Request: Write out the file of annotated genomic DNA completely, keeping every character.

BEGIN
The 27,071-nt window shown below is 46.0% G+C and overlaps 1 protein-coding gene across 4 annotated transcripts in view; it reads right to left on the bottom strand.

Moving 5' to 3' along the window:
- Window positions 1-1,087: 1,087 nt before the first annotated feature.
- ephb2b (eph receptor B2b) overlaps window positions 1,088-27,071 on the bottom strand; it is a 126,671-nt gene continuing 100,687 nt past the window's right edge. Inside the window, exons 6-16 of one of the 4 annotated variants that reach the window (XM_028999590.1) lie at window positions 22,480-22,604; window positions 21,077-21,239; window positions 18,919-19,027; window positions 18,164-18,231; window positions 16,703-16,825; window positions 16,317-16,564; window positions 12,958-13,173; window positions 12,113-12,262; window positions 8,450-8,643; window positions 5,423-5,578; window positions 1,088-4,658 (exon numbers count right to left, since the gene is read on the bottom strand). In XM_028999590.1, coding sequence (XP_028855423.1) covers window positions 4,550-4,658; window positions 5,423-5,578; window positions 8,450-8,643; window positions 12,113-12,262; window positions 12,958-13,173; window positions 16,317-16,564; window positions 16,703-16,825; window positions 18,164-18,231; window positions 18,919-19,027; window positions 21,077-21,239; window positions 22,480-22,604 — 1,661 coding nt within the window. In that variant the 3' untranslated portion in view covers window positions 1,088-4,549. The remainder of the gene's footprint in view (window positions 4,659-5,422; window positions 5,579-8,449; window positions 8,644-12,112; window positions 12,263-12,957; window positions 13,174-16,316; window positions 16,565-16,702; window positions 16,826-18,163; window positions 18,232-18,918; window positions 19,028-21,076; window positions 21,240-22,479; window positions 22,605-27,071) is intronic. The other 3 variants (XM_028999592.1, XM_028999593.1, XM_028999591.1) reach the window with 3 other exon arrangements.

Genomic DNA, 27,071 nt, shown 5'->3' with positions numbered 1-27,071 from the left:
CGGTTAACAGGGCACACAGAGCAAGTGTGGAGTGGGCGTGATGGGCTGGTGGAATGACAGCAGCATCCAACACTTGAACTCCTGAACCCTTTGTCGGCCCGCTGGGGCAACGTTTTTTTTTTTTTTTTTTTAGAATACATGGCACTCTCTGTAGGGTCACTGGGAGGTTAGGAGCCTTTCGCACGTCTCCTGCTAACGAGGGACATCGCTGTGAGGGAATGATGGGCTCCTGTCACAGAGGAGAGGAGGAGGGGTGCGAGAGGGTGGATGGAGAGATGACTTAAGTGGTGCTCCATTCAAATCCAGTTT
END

The 27,071-nt window shown below is 46.0% G+C and overlaps 1 protein-coding gene across 4 annotated transcripts in view; it reads right to left on the bottom strand.

Moving 5' to 3' along the window:
- Window positions 1-1,087: 1,087 nt before the first annotated feature.
- ephb2b (eph receptor B2b) overlaps window positions 1,088-27,071 on the bottom strand; it is a 126,671-nt gene continuing 100,687 nt past the window's right edge. Inside the window, exons 6-16 of one of the 4 annotated variants that reach the window (XM_028999590.1) lie at window positions 22,480-22,604; window positions 21,077-21,239; window positions 18,919-19,027; window positions 18,164-18,231; window positions 16,703-16,825; window positions 16,317-16,564; window positions 12,958-13,173; window positions 12,113-12,262; window positions 8,450-8,643; window positions 5,423-5,578; window positions 1,088-4,658 (exon numbers count right to left, since the gene is read on the bottom strand). In XM_028999590.1, coding sequence (XP_028855423.1) covers window positions 4,550-4,658; window positions 5,423-5,578; window positions 8,450-8,643; window positions 12,113-12,262; window positions 12,958-13,173; window positions 16,317-16,564; window positions 16,703-16,825; window positions 18,164-18,231; window positions 18,919-19,027; window positions 21,077-21,239; window positions 22,480-22,604 — 1,661 coding nt within the window. In that variant the 3' untranslated portion in view covers window positions 1,088-4,549. The remainder of the gene's footprint in view (window positions 4,659-5,422; window positions 5,579-8,449; window positions 8,644-12,112; window positions 12,263-12,957; window positions 13,174-16,316; window positions 16,565-16,702; window positions 16,826-18,163; window positions 18,232-18,918; window positions 19,028-21,076; window positions 21,240-22,479; window positions 22,605-27,071) is intronic. The other 3 variants (XM_028999592.1, XM_028999593.1, XM_028999591.1) reach the window with 3 other exon arrangements.

Genomic DNA, 27,071 nt, shown 5'->3' with positions numbered 1-27,071 from the left:
CGGTTAACAGGGCACACAGAGCAAGTGTGGAGTGGGCGTGATGGGCTGGTGGAATGACAGCAGCATCCAACACTTGAACTCCTGAACCCTTTGTCGGCCCGCTGGGGCAACGTTTTTTTTTTTTTTTTTTTAGAATACATGGCACTCTCTGTAGGGTCACTGGGAGGTTAGGAGCCTTTCGCACGTCTCCTGCTAACGAGGGACATCGCTGTGAGGGAATGATGGGCTCCTGTCACAGAGGAGAGGAGGAGGGGTGCGAGAGGGTGGATGGAGAGATGACTTAAGTGGTGCTCCATTCAAATCCAGTTT